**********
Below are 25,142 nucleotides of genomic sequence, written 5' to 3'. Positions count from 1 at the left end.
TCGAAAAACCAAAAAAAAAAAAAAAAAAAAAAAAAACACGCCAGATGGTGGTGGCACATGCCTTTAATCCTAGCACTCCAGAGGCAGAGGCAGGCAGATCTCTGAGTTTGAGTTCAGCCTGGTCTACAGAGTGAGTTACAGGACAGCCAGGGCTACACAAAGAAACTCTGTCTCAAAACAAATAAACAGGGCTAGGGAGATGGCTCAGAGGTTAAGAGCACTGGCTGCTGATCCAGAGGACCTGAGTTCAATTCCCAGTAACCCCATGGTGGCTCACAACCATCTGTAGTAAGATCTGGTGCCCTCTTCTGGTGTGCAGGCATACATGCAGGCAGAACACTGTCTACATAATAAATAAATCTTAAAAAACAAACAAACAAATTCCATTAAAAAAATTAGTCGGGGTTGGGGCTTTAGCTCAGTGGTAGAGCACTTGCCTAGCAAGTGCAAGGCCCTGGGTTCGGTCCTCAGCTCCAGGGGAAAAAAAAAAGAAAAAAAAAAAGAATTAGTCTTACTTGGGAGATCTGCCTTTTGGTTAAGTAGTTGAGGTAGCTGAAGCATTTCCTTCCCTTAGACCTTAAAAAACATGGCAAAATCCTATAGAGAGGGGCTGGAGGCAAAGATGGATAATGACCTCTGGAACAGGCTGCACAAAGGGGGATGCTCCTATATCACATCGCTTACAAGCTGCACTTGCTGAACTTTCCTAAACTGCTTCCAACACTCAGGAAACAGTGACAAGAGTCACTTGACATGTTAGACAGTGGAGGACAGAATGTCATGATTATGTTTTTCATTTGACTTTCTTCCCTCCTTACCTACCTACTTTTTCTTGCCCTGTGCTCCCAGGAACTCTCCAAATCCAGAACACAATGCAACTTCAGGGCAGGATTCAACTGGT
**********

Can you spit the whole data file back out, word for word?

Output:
Below are 25,142 nucleotides of genomic sequence, written 5' to 3'. Positions count from 1 at the left end.
TCGAAAAACCAAAAAAAAAAAAAAAAAAAAAAAAAACACGCCAGATGGTGGTGGCACATGCCTTTAATCCTAGCACTCCAGAGGCAGAGGCAGGCAGATCTCTGAGTTTGAGTTCAGCCTGGTCTACAGAGTGAGTTACAGGACAGCCAGGGCTACACAAAGAAACTCTGTCTCAAAACAAATAAACAGGGCTAGGGAGATGGCTCAGAGGTTAAGAGCACTGGCTGCTGATCCAGAGGACCTGAGTTCAATTCCCAGTAACCCCATGGTGGCTCACAACCATCTGTAGTAAGATCTGGTGCCCTCTTCTGGTGTGCAGGCATACATGCAGGCAGAACACTGTCTACATAATAAATAAATCTTAAAAAACAAACAAACAAATTCCATTAAAAAAATTAGTCGGGGTTGGGGCTTTAGCTCAGTGGTAGAGCACTTGCCTAGCAAGTGCAAGGCCCTGGGTTCGGTCCTCAGCTCCAGGGGAAAAAAAAAAGAAAAAAAAAAAGAATTAGTCTTACTTGGGAGATCTGCCTTTTGGTTAAGTAGTTGAGGTAGCTGAAGCATTTCCTTCCCTTAGACCTTAAAAAACATGGCAAAATCCTATAGAGAGGGGCTGGAGGCAAAGATGGATAATGACCTCTGGAACAGGCTGCACAAAGGGGGATGCTCCTATATCACATCGCTTACAAGCTGCACTTGCTGAACTTTCCTAAACTGCTTCCAACACTCAGGAAACAGTGACAAGAGTCACTTGACATGTTAGACAGTGGAGGACAGAATGTCATGATTATGTTTTTCATTTGACTTTCTTCCCTCCTTACCTACCTACTTTTTCTTGCCCTGTGCTCCCAGGAACTCTCCAAATCCAGAACACAATGCAACTTCAGGGCAGGATTCAACTGGT